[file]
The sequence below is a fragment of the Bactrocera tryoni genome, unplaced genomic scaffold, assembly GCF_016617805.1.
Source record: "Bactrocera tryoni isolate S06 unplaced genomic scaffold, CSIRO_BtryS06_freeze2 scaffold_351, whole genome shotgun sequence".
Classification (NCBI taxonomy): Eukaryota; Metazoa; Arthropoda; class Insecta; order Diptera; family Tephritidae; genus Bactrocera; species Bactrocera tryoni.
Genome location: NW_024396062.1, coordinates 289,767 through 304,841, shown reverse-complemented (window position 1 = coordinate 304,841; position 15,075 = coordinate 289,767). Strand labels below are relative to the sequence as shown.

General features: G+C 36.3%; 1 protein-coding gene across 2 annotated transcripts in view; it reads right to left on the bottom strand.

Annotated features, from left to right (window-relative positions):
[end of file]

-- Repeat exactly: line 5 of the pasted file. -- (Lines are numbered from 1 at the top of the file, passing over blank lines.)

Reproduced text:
General features: G+C 36.3%; 1 protein-coding gene across 2 annotated transcripts in view; it reads right to left on the bottom strand.